Review 2006: Asset-Backed Securities Market Defied Predictions

By Jalili, H. Michael | American Banker, January 23, 2007 | Go to article overview

Review 2006: Asset-Backed Securities Market Defied Predictions


Jalili, H. Michael, American Banker


Many had expected the near extinction of credit card monolines, caused by a wave of acquisitions in 2005, to lead to a decline in issuance of credit card asset-backed securities and possibly make them irrelevant.

After all, companies like MBNA Corp., Providian Financial Corp., and Metris Cos. Inc., which lacked retail deposit-gathering networks, relied on the asset-backed market to raise funds for credit card lending. The same could not be said about the large banking companies that bought them.

Yet credit card securitization volume either fell only slightly or actually increased last year, depending on whose numbers you use.

Figures compiled by the weekly newsletter Asset Backed Alert show that U.S. issuance of credit card asset-backed securities rose more than 16% last year, to about $78.3 billion. According to Thomson Corp., U.S. credit card bond issuance slipped just 1.5%, to $67 billion.

Cynthia Ullrich, a director of research at Fitch Inc., said that in the first 11 months of the year banks had issued $60.4 billion of credit card asset-backed securities in the United States. For all of 2005, Fitch tracked a total of $56.5 billion of such credit card issues.

"Initially, we thought that the acquirers of the monolines wouldn't be active in the securitization of the market, but in fact they've been very active," Ms. Ullrich said.

Analysts said the biggest reason for this surprising trend is that pricing for the securities was highly favorable.

"Credit card ABS spreads continued to grind tighter through 2006," said Jeff Salmon, an analyst with Mellon Financial Corp. "Issuers were getting very attractive funding costs by doing asset-backed securities, and that was the key catalyst."

Bank of America Corp., which bought MBNA on Jan. 1 of last year, was the most active in the sector, issuing almost $19.9 billion during the year, according to figures supplied by Asset Backed Alert. In 2005, MBNA ranked second, with almost $10 billion, Thomson Corp. …

The rest of this article is only available to active members of Questia

Sign up now for a free, 1-day trial and receive full access to:

  • Questia's entire collection
  • Automatic bibliography creation
  • More helpful research tools like notes, citations, and highlights
  • Ad-free environment

Already a member? Log in now.

Notes for this article

Add a new note
If you are trying to select text to create highlights or citations, remember that you must now click or tap on the first word, and then click or tap on the last word.
One moment ...
Default project is now your active project.
Project items

Items saved from this article

This article has been saved
Highlights (0)
Some of your highlights are legacy items.

Highlights saved before July 30, 2012 will not be displayed on their respective source pages.

You can easily re-create the highlights by opening the book page or article, selecting the text, and clicking “Highlight.”

Citations (0)
Some of your citations are legacy items.

Any citation created before July 30, 2012 will labeled as a “Cited page.” New citations will be saved as cited passages, pages or articles.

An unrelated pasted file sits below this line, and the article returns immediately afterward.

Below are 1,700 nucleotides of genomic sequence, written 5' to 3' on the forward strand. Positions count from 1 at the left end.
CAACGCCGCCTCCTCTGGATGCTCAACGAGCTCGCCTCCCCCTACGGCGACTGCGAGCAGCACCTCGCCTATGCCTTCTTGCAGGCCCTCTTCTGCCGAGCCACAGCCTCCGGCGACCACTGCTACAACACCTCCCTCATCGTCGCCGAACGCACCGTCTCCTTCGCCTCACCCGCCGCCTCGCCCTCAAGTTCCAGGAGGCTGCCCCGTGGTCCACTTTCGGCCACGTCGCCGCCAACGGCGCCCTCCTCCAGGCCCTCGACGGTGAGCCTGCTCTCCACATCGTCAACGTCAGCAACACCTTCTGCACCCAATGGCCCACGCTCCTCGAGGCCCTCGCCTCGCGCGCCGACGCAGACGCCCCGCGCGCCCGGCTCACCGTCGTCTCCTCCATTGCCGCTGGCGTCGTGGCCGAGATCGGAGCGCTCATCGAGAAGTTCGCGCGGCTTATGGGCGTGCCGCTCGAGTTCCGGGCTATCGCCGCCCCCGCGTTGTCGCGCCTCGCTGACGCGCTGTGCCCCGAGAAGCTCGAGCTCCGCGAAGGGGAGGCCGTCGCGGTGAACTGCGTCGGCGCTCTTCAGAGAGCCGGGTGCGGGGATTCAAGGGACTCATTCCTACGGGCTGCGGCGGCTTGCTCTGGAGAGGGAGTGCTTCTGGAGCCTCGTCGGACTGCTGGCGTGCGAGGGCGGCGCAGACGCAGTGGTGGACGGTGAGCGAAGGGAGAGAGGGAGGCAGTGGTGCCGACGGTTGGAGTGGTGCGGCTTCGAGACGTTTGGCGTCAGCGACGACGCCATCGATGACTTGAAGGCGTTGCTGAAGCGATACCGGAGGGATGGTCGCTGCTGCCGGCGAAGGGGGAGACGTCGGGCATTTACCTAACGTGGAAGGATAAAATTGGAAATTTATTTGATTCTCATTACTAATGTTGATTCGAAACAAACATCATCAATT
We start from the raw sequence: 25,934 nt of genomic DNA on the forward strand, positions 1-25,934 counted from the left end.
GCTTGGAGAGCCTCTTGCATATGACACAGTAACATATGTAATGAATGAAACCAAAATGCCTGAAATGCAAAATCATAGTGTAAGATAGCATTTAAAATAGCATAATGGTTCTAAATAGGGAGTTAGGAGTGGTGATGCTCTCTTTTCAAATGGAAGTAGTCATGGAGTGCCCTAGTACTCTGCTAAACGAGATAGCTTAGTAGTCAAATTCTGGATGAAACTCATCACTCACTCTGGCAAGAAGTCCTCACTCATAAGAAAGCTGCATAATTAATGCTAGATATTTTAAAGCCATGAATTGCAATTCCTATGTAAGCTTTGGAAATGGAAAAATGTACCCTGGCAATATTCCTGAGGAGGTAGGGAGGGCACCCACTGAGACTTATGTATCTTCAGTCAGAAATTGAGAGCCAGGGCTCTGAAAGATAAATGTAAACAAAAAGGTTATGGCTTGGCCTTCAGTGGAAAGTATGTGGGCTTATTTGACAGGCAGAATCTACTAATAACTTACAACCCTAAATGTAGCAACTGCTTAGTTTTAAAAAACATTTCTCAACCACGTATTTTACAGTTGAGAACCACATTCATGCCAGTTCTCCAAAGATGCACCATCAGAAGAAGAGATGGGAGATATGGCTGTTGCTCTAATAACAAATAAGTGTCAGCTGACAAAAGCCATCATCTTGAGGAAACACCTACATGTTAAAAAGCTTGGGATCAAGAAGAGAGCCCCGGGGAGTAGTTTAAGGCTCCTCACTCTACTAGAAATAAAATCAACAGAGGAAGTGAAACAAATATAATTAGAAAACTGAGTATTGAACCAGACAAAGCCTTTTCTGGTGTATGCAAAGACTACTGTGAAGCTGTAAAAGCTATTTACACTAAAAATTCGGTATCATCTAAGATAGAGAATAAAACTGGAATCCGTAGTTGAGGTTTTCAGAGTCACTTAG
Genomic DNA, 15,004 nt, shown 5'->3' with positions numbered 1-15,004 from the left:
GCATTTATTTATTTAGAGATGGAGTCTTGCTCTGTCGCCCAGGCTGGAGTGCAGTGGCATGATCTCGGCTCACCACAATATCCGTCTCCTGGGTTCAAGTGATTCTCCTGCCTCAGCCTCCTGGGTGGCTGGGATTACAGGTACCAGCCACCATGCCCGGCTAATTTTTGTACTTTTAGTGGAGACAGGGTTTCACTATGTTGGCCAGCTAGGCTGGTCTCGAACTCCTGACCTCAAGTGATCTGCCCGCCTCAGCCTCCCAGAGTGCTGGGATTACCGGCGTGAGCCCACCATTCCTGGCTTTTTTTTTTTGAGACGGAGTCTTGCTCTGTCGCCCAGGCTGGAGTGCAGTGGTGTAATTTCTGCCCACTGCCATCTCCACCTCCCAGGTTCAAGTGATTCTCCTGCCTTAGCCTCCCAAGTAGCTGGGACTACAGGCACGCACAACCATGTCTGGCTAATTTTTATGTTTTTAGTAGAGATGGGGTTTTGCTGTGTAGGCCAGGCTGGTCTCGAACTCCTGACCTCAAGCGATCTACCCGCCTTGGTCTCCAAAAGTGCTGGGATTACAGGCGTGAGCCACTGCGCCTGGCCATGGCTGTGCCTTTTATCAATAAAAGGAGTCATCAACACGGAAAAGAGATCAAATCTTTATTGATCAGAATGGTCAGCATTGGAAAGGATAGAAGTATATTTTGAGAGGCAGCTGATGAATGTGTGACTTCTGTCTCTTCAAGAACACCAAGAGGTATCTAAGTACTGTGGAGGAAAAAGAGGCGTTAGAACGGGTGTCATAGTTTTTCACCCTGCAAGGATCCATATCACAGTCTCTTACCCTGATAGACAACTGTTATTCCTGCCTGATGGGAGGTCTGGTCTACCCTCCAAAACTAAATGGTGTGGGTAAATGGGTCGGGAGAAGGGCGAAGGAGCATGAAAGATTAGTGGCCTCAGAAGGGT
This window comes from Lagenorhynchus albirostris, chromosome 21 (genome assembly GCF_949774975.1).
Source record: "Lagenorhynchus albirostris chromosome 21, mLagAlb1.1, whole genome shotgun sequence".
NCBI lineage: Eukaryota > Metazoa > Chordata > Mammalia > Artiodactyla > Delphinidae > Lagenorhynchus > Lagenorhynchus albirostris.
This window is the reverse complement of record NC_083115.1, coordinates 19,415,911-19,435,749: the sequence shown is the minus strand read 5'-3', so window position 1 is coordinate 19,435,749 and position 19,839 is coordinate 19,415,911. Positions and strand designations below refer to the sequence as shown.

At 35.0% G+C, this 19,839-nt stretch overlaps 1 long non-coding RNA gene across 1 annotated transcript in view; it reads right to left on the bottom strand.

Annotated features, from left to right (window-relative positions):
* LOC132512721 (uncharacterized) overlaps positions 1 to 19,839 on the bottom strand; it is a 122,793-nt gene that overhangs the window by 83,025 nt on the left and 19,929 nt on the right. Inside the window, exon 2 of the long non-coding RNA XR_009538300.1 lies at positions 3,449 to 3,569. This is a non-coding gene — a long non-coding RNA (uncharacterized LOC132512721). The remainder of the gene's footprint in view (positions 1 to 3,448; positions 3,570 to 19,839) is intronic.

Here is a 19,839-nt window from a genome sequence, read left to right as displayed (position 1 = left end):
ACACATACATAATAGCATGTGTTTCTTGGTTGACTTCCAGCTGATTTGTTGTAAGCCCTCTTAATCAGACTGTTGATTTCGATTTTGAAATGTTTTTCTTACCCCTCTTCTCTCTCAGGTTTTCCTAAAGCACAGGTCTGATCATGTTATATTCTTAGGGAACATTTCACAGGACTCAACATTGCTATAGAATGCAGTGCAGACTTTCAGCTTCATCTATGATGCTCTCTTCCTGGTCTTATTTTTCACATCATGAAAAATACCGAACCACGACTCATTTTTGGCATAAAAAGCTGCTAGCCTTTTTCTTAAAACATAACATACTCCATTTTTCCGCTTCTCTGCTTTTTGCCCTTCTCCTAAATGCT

We also added the ability to view new citations from your projects or the book or article where you created them.

Notes (0)
Bookmarks (0)

You have no saved items from this article

Project items include:
  • Saved book/article
  • Highlights
  • Quotes/citations
  • Notes
  • Bookmarks
Notes
Cite this article

Cited article

Style
Citations are available only to our active members.
Sign up now to cite pages or passages in MLA, APA and Chicago citation styles.

(Einhorn, 1992, p. 25)

(Einhorn 25)

1

1. Lois J. Einhorn, Abraham Lincoln, the Orator: Penetrating the Lincoln Legend (Westport, CT: Greenwood Press, 1992), 25, http://www.questia.com/read/27419298.

Cited article

Review 2006: Asset-Backed Securities Market Defied Predictions
Settings

Settings

Typeface
Text size Smaller Larger Reset View mode
Search within

Search within this article

Look up

Look up a word

  • Dictionary
  • Thesaurus
Please submit a word or phrase above.
Print this page

Print this page

Why can't I print more than one page at a time?

Full screen

matching results for page

Cited passage

Style
Citations are available only to our active members.
Sign up now to cite pages or passages in MLA, APA and Chicago citation styles.

"Portraying himself as an honest, ordinary person helped Lincoln identify with his audiences." (Einhorn, 1992, p. 25).

"Portraying himself as an honest, ordinary person helped Lincoln identify with his audiences." (Einhorn 25)

"Portraying himself as an honest, ordinary person helped Lincoln identify with his audiences."1

1. Lois J. Einhorn, Abraham Lincoln, the Orator: Penetrating the Lincoln Legend (Westport, CT: Greenwood Press, 1992), 25, http://www.questia.com/read/27419298.

Cited passage

Welcome to the new Questia Reader

The Questia Reader has been updated to provide you with an even better online reading experience.  It is now 100% Responsive, which means you can read our books and articles on any sized device you wish.  All of your favorite tools like notes, highlights, and citations are still here, but the way you select text has been updated to be easier to use, especially on touchscreen devices.  Here's how:

1. Click or tap the first word you want to select.
2. Click or tap the last word you want to select.

OK, got it!

Thanks for trying Questia!

Please continue trying out our research tools, but please note, full functionality is available only to our active members.

Your work will be lost once you leave this Web page.

For full access in an ad-free environment, sign up now for a FREE, 1-day trial.

Already a member? Log in now.